Fortunately there's Justin, a man of his word. Only he's not a man of his word. He's proven that.  The Liberals won a solid majority in 2015 and, from that perch, Justin broke one solemn campaign promise after another, proof positive that he's a manipulative dissembler. He is not to be trusted.

I want to focus on just one of these broken promises, his vow that his Liberal government would "follow the science." Has he? No. Not even close.

When it comes to the greatest threat to ever confront humanity Justin has flatly ignored the science.

The world has been put on notice. Slash greenhouse gas emissions NOW. If we are to have a reasonable chance - a chance - of averting climate catastrophe, we must slash greenhouse gas emissions by half by 2030 and eliminate the remaining half by 2050.

2030, just eleven years away. A truly Herculean chore and we'll need every day of what remains to meet that challenge. There is no time to dally, no months to waste. It is, as Churchill said of the Nazi threat, "Sometimes it is not enough to do our best; we must do what is required."

And if we don't do "what is required," what then? There will be consequences for our selfish disregard of the science, irreversible consequences, life-or-death consequences.  A lot of people, mainly little brown people, will die by famine or wars or upheaval of all sorts and we will be instrumental in putting them to death.

If there's one thing Trudeau's Liberals and Scheer's Conservatives have in common, it's their absolute rejection of cutting greenhouse gas emissions on any scale remotely approaching what's required. Ain't gonna do it. Nope. In fact we're gonna flood world markets with one of the very filthiest, climate wrecking fossil fuels of them all - high carbon, high cost, low value bitumen. That'll speed things up, for sure.  Only, because that ersatz oil and the rich volume of petcoke, Athabasca's dirty little secret, it delivers as a free bonus, won't be burned here, we'll pretend that it's not our fault. "No officer, I only gave the kid that loaded gun. Not my fault what he did with it."

It's a dirty trade, as indefensible as slavery only vastly more murderous, perhaps even civilization ending. That's Canada of the 21st century, our "cherished Canadian values." That's Canada, whether Liberal or Conservative.

When it comes to track records, the Liberals under Justin Trudeau or the Harper Tories now notionally led by Scheer and his gang of rednecks, neither deserves your vote. You only vote for one of them in order to keep the other one of them out. And, when you vote to keep that other party out, you're choosing your poison. You're not voting  for a party, you're voting against a party which means you damn well deserve what you get regardless of who wins.  You'll be voting for a deeply sullied Canada.

Time is not on our side. We haven't got another four years to squander.


By the way, if you think the Tories or the Liberals will keep you safe from the ravages of our rapidly worsening climate, think again. This interactive piece from CBC News takes a look at your fellow Canadians who are already in harm's way. Don't worry, your turn isn't that far off.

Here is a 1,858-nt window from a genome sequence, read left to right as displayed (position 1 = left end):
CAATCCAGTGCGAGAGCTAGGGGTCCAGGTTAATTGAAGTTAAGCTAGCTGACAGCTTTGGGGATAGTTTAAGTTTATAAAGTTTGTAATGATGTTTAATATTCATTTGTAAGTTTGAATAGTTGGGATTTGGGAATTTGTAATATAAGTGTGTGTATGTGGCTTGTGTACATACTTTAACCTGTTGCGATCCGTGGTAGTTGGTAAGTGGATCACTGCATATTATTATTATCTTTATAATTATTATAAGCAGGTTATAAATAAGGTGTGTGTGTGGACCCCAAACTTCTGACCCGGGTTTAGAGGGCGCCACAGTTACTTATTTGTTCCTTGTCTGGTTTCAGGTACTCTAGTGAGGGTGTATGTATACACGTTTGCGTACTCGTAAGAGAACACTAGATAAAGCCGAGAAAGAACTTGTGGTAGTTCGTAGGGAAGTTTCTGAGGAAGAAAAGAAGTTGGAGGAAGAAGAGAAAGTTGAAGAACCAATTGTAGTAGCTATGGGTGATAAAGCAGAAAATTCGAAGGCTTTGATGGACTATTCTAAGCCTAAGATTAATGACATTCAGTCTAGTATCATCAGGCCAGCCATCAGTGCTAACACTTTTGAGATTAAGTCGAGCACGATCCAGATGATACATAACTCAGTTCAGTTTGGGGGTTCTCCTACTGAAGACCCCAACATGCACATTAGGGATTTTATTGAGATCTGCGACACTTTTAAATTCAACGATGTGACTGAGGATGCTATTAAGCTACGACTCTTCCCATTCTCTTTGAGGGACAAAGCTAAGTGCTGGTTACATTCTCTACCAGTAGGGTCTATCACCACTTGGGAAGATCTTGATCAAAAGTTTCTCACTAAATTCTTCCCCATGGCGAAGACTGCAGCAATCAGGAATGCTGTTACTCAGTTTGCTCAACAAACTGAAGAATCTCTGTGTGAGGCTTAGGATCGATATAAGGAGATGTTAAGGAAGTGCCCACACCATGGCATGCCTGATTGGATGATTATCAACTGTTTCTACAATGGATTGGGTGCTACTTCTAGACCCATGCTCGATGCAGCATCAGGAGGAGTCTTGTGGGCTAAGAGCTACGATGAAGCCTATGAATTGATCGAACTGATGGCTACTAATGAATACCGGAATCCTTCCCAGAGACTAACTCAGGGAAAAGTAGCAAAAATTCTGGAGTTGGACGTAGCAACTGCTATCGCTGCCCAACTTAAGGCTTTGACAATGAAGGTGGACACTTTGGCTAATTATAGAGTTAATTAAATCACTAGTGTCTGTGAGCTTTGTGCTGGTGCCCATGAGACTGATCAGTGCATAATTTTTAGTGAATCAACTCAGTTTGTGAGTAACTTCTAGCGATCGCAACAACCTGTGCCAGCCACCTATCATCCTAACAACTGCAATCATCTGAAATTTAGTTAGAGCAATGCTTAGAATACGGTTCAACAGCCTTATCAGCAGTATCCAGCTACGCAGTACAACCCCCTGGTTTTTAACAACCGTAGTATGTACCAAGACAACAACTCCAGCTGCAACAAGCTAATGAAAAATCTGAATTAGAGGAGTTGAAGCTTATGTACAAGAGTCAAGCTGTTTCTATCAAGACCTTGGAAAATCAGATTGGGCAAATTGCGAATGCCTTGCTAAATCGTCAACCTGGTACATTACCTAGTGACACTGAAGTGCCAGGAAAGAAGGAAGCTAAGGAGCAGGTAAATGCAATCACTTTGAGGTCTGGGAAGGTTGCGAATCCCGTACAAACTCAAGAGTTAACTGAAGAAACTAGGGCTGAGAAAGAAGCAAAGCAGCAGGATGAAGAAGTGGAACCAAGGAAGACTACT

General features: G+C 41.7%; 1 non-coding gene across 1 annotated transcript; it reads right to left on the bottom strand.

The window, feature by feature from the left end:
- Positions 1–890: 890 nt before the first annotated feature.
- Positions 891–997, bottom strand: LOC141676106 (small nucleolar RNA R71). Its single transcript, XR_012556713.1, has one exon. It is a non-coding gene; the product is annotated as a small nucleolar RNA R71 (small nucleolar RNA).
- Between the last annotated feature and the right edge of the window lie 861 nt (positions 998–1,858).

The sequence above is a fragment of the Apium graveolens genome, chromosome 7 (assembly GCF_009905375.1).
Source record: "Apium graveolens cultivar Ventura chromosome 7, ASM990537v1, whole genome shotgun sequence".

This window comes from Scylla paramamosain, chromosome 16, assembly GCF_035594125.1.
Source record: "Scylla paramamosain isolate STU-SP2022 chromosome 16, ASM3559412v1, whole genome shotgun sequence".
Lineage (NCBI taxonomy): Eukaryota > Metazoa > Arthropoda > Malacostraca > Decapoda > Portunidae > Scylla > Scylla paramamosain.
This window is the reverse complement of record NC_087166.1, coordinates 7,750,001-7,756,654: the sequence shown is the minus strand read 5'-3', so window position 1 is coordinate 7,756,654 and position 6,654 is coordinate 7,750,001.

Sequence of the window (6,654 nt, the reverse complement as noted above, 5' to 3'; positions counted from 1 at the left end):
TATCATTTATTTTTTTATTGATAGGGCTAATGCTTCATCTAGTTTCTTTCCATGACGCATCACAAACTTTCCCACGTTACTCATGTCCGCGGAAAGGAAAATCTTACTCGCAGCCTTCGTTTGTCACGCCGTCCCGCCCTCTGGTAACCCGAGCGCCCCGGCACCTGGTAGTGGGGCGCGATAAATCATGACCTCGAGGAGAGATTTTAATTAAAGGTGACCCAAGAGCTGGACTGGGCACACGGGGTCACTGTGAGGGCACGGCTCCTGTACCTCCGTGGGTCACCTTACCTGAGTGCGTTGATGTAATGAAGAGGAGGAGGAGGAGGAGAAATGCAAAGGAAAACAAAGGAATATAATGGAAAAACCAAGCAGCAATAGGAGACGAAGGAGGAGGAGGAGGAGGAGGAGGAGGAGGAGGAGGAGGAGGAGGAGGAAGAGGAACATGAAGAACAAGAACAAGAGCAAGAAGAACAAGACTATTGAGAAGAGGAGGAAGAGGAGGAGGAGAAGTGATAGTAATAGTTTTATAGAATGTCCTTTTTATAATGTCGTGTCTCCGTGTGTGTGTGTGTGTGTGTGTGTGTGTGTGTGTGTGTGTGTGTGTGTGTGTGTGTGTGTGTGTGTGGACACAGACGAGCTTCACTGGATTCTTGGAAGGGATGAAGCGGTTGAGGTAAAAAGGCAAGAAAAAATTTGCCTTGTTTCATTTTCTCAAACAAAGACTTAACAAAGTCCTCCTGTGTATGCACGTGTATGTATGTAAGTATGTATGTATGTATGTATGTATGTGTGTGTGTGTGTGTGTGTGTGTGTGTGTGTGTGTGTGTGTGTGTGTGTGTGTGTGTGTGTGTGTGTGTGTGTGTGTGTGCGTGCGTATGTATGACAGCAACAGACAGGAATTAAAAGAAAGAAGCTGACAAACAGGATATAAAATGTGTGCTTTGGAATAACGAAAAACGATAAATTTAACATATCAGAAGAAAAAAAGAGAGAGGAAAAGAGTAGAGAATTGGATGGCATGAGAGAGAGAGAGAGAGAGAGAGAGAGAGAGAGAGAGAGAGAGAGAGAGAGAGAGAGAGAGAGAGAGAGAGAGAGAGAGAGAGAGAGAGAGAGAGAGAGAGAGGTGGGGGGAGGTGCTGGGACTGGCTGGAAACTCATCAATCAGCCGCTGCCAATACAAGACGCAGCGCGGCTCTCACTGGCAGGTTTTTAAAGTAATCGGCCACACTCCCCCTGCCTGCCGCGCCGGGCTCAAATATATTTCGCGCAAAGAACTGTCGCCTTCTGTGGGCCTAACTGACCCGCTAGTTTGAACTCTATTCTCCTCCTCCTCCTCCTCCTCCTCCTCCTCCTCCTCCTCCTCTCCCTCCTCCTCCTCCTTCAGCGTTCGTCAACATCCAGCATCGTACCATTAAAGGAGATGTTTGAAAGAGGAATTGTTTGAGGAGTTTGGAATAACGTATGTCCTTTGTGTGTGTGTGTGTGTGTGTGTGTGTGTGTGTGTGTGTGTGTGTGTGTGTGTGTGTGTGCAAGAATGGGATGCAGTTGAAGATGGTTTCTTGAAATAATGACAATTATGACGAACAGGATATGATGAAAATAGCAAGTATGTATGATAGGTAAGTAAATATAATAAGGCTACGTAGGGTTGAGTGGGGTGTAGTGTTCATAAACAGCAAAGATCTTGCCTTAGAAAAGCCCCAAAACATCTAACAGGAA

When 2023 rolls around will you be deeply regretting your vote in 2019?

Thursday, June 20, 2019

A Gentle Predator But It Still Has Fangs

China loves islands. It loves them so much it has manufactured its own from mere atolls to dominate the South China Sea, roiling the neighbours and drawing American navy task forces to challenge for right of free passage.

Now China has a new island in its sights. In the Caribbean. It's Antigua.

Plans to construct a sprawling “Chinese colony” complete with factories, homes and holiday resorts across a pristine marine reserve in Antigua have ignited a storm of controversy on the Caribbean island. 
Known locally as the Yida project after its main investor, Yida Zhang, the scheme includes plans for a manufacturing hub which promises several hundred jobs and increased exports.
A land grab that will transform the island paradise.
What sets the Yida project apart – in addition to its sheer size, which spans more than 2,000 acres – is that Chinese investors have been given a license to establish their own special economic zone for the new community’s residents and businesses who will benefit from tax waivers. 
Under an agreement signed in 2015, developers are entitled to set up a seafood harvesting company within the zone and net 90% of the profits. The zone is also free of all taxes levied elsewhere in the country, including income tax, sales tax and import and export duties. Anyone investing more than $400,000 will be eligible for Antiguan citizenship.
...Lead architect Rick Solberg recently told local radio: “It’s really a town. We’re creating a resident population, as well as jobs and a resort destination.”